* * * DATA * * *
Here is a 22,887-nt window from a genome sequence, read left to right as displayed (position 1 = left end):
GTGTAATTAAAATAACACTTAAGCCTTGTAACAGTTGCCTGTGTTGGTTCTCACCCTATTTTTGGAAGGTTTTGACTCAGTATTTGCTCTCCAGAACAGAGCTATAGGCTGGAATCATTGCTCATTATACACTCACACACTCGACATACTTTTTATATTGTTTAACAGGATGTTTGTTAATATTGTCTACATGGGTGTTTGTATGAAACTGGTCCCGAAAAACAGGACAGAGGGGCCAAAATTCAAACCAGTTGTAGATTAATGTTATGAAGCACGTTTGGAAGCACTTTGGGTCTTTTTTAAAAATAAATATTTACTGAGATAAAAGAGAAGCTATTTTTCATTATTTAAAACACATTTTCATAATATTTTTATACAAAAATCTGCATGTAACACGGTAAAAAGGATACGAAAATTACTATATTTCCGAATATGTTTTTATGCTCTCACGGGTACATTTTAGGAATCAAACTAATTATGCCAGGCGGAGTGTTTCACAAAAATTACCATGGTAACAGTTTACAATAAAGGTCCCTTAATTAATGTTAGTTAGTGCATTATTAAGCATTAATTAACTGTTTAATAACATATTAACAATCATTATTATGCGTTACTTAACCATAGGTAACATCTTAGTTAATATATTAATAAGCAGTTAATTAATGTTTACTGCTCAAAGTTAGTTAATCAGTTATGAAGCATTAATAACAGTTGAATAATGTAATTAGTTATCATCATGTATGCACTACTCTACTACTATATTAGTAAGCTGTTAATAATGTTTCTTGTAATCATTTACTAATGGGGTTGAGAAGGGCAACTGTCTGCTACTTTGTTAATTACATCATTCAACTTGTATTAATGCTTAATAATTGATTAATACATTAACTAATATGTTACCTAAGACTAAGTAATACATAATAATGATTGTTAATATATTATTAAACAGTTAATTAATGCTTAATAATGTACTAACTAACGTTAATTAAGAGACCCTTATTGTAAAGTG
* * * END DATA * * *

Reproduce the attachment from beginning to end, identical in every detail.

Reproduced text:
Here is a 22,887-nt window from a genome sequence, read left to right as displayed (position 1 = left end):
GTGTAATTAAAATAACACTTAAGCCTTGTAACAGTTGCCTGTGTTGGTTCTCACCCTATTTTTGGAAGGTTTTGACTCAGTATTTGCTCTCCAGAACAGAGCTATAGGCTGGAATCATTGCTCATTATACACTCACACACTCGACATACTTTTTATATTGTTTAACAGGATGTTTGTTAATATTGTCTACATGGGTGTTTGTATGAAACTGGTCCCGAAAAACAGGACAGAGGGGCCAAAATTCAAACCAGTTGTAGATTAATGTTATGAAGCACGTTTGGAAGCACTTTGGGTCTTTTTTAAAAATAAATATTTACTGAGATAAAAGAGAAGCTATTTTTCATTATTTAAAACACATTTTCATAATATTTTTATACAAAAATCTGCATGTAACACGGTAAAAAGGATACGAAAATTACTATATTTCCGAATATGTTTTTATGCTCTCACGGGTACATTTTAGGAATCAAACTAATTATGCCAGGCGGAGTGTTTCACAAAAATTACCATGGTAACAGTTTACAATAAAGGTCCCTTAATTAATGTTAGTTAGTGCATTATTAAGCATTAATTAACTGTTTAATAACATATTAACAATCATTATTATGCGTTACTTAACCATAGGTAACATCTTAGTTAATATATTAATAAGCAGTTAATTAATGTTTACTGCTCAAAGTTAGTTAATCAGTTATGAAGCATTAATAACAGTTGAATAATGTAATTAGTTATCATCATGTATGCACTACTCTACTACTATATTAGTAAGCTGTTAATAATGTTTCTTGTAATCATTTACTAATGGGGTTGAGAAGGGCAACTGTCTGCTACTTTGTTAATTACATCATTCAACTTGTATTAATGCTTAATAATTGATTAATACATTAACTAATATGTTACCTAAGACTAAGTAATACATAATAATGATTGTTAATATATTATTAAACAGTTAATTAATGCTTAATAATGTACTAACTAACGTTAATTAAGAGACCCTTATTGTAAAGTG